David's New Book

Tuesday, July 16, 2019

Q&A with Brad Spellberg - Another Point of View - Part 1

Dr. Spellberg is an old friend and a co-author of a 
recent paper (requires subscription or registration) from the New England Journal on the establishment of non-profit entities to carry out the discovery and development of new antibiotics. We recently had a far-ranging discussion on his vision of the future that I wanted to share.  To do so, Brad agreed to provide written answers to a set of questions derived from our conversation.  This will be a 2-part blog.

To start, you take issue with many “alarmists,” myself included, who think that resistance is approaching a state of crisis. Recent particular examples include nice NY Times articles by Matt Richtel on antibiotics for UTI and on the emergence of Candida auris as a highly resistant fungal pathogen. (I’ll provide links). What is your view of the resistance “crisis?”

We need to be honest with ourselves and with the public. The situation today is hugely better than it was 15 years ago, when you and Bob Moellering first alerted people to the crisis.  At that time, MRSA was exploding into communities and we had few new MRSA drugs available, and had not yet learned to reuse old drugs to treat S. aureus.  In addition, we had no new Gram negative drugs—Pseudomonas, CRE, and Acinetobacter were huge concerns, with rising incidences and rising rates of resistance.  We hadn’t had a new TB drug in half a century.  In 2004, only 6 new antibiotics were in the pipeline, and in the ensuing decade, FDA approvals fell by >90% from peak.

Things are very, very different now.  Today, 42 antibiotics are in the pipeline, and FDA approvals have tripled in the last 7 years.  Today, MRSA is a non-issue for new drug development.  We have at least 30 drugs on the market to treat MRSA.  Today, CRE is no longer an issue with respect to inadequate antibiotics, with 4 drugs approved to treat CRE, and numerous more in development including in late stages.  Today, Pseudomonas resistance rates have stabilized, and have had a new pseudomonal agent (ceftolozane) FDA approved, and others in late development. Today, Acinetobacter rates have stabilized, and we have several Acinetobacter drugs in late development.  Today we have had 1 new TB drug approved, and several others in advanced development.  Our situation with antibiotic availability to combat resistance is better today than it has been in 20 years.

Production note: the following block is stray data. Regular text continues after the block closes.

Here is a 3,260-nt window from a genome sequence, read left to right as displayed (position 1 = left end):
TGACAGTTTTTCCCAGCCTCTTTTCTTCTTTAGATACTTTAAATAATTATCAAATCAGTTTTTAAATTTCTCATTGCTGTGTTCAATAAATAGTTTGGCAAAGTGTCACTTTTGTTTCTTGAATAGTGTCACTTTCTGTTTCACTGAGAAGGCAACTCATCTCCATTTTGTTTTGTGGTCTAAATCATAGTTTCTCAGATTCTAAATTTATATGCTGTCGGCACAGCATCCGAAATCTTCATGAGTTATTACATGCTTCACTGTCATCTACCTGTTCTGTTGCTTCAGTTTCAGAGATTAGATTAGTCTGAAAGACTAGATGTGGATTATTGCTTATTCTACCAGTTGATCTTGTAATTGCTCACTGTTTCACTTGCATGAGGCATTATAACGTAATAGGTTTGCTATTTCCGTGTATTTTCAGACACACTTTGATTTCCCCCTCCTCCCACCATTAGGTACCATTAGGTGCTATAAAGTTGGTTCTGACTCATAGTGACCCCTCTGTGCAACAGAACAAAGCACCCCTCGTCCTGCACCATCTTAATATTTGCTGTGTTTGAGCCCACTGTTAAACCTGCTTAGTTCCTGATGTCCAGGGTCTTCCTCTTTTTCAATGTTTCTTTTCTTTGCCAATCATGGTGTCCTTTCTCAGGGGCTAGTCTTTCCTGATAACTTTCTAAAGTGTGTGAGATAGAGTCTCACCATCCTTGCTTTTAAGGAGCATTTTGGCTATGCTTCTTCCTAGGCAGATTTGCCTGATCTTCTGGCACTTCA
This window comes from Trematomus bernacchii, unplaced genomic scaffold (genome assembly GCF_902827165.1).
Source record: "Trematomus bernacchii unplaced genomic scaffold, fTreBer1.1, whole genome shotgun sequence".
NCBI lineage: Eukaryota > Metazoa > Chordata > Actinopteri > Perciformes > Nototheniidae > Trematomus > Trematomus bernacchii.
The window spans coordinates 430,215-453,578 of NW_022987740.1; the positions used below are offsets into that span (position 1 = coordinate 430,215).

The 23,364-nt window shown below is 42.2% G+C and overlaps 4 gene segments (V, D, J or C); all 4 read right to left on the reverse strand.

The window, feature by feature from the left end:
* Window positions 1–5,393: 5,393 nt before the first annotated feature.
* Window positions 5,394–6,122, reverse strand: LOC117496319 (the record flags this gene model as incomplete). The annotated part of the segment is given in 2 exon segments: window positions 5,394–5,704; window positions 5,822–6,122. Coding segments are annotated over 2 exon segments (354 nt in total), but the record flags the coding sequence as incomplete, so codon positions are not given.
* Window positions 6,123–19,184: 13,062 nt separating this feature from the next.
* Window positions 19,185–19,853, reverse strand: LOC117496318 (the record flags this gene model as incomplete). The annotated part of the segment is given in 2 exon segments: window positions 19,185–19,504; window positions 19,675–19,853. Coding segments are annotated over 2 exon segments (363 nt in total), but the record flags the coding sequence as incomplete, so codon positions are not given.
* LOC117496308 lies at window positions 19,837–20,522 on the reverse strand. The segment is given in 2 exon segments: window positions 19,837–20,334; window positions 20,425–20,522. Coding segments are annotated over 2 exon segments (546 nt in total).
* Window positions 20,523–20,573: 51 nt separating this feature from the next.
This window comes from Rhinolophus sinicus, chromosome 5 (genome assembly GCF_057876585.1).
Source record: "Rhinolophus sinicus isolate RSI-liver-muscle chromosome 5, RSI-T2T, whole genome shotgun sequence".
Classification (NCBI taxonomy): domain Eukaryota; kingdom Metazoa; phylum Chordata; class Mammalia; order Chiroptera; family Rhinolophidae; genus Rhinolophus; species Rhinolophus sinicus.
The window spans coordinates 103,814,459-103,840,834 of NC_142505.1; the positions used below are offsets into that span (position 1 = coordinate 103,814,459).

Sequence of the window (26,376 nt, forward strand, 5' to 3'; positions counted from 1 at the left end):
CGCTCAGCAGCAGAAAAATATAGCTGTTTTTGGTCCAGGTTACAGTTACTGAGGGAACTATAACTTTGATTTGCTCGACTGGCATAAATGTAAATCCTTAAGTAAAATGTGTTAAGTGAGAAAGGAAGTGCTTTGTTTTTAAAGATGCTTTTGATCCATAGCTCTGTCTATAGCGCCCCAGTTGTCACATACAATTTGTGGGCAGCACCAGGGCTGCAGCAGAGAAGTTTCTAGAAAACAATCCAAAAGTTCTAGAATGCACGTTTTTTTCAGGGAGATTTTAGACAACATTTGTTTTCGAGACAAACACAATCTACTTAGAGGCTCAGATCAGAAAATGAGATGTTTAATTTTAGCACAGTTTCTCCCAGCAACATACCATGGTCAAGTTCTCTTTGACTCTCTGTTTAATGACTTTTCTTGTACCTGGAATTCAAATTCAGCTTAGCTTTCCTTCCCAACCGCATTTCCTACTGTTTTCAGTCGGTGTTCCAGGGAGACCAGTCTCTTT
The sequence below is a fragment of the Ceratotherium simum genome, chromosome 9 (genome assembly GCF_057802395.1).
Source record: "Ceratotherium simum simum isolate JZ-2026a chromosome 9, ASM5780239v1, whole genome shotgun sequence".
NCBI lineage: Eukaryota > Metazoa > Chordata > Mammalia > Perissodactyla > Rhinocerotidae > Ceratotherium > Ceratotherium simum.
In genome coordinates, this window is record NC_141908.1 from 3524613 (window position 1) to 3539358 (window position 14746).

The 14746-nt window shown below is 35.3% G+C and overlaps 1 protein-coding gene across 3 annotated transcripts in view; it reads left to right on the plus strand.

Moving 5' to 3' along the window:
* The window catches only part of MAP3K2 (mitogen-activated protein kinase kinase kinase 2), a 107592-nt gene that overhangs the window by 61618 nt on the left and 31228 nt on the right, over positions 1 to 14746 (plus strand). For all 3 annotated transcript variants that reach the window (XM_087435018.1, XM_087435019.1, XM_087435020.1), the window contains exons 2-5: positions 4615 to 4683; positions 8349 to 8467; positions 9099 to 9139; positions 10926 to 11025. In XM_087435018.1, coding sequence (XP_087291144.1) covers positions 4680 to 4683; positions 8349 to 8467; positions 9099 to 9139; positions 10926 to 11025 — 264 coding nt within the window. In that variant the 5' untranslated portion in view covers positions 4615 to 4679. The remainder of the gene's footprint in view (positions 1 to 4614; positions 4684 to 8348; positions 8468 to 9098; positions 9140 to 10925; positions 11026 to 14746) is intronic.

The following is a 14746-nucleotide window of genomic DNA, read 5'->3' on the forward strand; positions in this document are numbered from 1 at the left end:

That’s not to say that we don’t still have problems.  We certainly do need new oral agents to treat Gram negative bacteria.  But those patients have IV options.  And many of us have already adapted to using oral Fosfomycin to temporize the problem.

Candida aurisis almost always echinocandin susceptible and the case numbers are small.

My view is that we have a window of opportunity here to thoughtfully redesign how we discover and develop new antibiotics in a much more sustainable way.  We should stop pushing a bunch of me-too drugs to market, and a bunch of redundant drugs to market (4 CRE drugs approved, may more still in development). Pounding the table to demand that taxpayer dollars be pumped into pharma profits is not the solution.  It is neither necessary, nor acceptable to the public, and it frankly ignores much higher priority needs that the public has with respect to spending its money to support healthy people, families, and communities—such as housing, combatting homelessness and substance abuse, mental illness, and other means of counter-acting social determinants of ill health.


Why do you think that new pull incentives to promote increased profit for companies is not a good solution to the problem?  Why do you believe non-profits are a better option?